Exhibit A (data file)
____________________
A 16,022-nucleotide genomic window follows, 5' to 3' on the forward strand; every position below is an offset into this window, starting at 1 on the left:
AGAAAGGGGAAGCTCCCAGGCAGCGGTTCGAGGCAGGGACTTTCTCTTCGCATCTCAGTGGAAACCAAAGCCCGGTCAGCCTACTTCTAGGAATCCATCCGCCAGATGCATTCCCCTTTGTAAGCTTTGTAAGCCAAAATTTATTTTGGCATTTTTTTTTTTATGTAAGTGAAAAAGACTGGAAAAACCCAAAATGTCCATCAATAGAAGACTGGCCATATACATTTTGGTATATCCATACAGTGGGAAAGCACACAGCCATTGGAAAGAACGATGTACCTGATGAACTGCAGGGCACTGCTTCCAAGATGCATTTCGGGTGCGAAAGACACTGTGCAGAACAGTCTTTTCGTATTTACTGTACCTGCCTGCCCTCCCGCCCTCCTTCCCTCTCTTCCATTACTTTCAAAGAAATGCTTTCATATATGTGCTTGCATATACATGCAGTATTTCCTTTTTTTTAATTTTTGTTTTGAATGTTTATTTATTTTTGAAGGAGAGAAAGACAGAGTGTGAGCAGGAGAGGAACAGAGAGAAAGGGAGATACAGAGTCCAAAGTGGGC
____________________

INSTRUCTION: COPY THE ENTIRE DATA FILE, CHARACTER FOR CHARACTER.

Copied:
A 16,022-nucleotide genomic window follows, 5' to 3' on the forward strand; every position below is an offset into this window, starting at 1 on the left:
AGAAAGGGGAAGCTCCCAGGCAGCGGTTCGAGGCAGGGACTTTCTCTTCGCATCTCAGTGGAAACCAAAGCCCGGTCAGCCTACTTCTAGGAATCCATCCGCCAGATGCATTCCCCTTTGTAAGCTTTGTAAGCCAAAATTTATTTTGGCATTTTTTTTTTTATGTAAGTGAAAAAGACTGGAAAAACCCAAAATGTCCATCAATAGAAGACTGGCCATATACATTTTGGTATATCCATACAGTGGGAAAGCACACAGCCATTGGAAAGAACGATGTACCTGATGAACTGCAGGGCACTGCTTCCAAGATGCATTTCGGGTGCGAAAGACACTGTGCAGAACAGTCTTTTCGTATTTACTGTACCTGCCTGCCCTCCCGCCCTCCTTCCCTCTCTTCCATTACTTTCAAAGAAATGCTTTCATATATGTGCTTGCATATACATGCAGTATTTCCTTTTTTTTAATTTTTGTTTTGAATGTTTATTTATTTTTGAAGGAGAGAAAGACAGAGTGTGAGCAGGAGAGGAACAGAGAGAAAGGGAGATACAGAGTCCAAAGTGGGC